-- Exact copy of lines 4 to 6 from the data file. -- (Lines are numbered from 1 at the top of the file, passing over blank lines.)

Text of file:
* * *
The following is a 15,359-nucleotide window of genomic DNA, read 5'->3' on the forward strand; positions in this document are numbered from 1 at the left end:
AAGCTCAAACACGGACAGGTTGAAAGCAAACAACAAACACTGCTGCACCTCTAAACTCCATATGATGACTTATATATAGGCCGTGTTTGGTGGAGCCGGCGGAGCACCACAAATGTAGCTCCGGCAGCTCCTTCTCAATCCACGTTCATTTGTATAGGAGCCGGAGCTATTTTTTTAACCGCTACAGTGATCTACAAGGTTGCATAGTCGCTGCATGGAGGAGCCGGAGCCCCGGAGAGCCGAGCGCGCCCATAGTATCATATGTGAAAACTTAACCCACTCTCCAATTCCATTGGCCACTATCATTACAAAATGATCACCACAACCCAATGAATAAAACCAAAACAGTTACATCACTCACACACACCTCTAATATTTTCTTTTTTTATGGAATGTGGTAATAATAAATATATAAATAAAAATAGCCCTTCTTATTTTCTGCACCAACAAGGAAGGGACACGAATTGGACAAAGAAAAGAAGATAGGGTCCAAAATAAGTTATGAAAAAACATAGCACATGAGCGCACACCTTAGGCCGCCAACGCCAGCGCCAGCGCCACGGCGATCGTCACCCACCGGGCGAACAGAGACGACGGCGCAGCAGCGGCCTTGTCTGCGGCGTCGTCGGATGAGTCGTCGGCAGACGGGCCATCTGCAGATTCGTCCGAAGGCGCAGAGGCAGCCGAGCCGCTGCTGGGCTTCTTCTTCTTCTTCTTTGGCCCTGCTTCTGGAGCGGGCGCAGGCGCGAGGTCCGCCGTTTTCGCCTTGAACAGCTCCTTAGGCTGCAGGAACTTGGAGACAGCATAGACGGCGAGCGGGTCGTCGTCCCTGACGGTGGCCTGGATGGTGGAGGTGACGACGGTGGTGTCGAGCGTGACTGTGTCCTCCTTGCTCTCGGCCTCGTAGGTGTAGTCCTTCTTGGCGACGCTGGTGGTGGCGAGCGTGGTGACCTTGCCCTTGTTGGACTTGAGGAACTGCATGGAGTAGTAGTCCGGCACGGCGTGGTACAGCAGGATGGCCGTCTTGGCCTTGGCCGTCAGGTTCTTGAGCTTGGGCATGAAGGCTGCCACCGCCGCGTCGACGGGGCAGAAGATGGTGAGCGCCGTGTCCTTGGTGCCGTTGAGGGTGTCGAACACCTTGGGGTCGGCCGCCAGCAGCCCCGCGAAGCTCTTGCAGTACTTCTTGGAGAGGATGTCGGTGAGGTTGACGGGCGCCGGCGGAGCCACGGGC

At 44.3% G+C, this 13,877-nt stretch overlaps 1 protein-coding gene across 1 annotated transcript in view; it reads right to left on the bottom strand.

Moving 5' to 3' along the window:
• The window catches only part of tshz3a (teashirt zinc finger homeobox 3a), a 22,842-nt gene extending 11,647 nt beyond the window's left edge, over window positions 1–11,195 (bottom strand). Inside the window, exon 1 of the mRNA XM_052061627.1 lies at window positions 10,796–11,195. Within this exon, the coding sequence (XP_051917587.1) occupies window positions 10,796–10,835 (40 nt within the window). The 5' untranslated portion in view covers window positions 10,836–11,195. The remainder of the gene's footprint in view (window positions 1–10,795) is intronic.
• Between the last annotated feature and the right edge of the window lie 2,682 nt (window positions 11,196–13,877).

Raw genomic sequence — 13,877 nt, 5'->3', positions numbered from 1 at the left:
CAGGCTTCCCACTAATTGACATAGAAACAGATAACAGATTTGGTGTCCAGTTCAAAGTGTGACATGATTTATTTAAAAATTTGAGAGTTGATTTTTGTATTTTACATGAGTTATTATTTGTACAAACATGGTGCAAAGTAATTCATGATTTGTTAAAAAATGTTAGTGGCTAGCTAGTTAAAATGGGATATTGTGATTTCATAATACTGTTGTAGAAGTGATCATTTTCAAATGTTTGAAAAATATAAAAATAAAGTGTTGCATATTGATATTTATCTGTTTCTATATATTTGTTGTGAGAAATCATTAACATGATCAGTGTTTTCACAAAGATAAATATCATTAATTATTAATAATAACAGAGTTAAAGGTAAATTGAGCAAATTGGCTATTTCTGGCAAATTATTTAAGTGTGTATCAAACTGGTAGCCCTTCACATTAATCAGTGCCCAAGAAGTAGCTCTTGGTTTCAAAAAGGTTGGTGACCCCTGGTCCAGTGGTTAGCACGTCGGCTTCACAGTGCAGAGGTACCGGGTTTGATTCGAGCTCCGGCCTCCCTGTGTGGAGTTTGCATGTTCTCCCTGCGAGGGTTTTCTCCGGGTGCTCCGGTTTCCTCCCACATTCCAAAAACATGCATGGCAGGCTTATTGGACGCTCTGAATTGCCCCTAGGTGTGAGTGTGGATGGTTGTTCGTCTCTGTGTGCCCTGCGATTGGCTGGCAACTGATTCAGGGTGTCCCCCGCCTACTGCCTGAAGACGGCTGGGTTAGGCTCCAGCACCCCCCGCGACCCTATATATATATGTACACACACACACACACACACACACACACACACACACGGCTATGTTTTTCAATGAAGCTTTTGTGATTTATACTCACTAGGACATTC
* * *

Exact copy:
Moving 5' to 3' along the window:
• The window catches only part of tshz3a (teashirt zinc finger homeobox 3a), a 22,842-nt gene extending 11,647 nt beyond the window's left edge, over window positions 1–11,195 (bottom strand). Inside the window, exon 1 of the mRNA XM_052061627.1 lies at window positions 10,796–11,195. Within this exon, the coding sequence (XP_051917587.1) occupies window positions 10,796–10,835 (40 nt within the window). The 5' untranslated portion in view covers window positions 10,836–11,195. The remainder of the gene's footprint in view (window positions 1–10,795) is intronic.
• Between the last annotated feature and the right edge of the window lie 2,682 nt (window positions 11,196–13,877).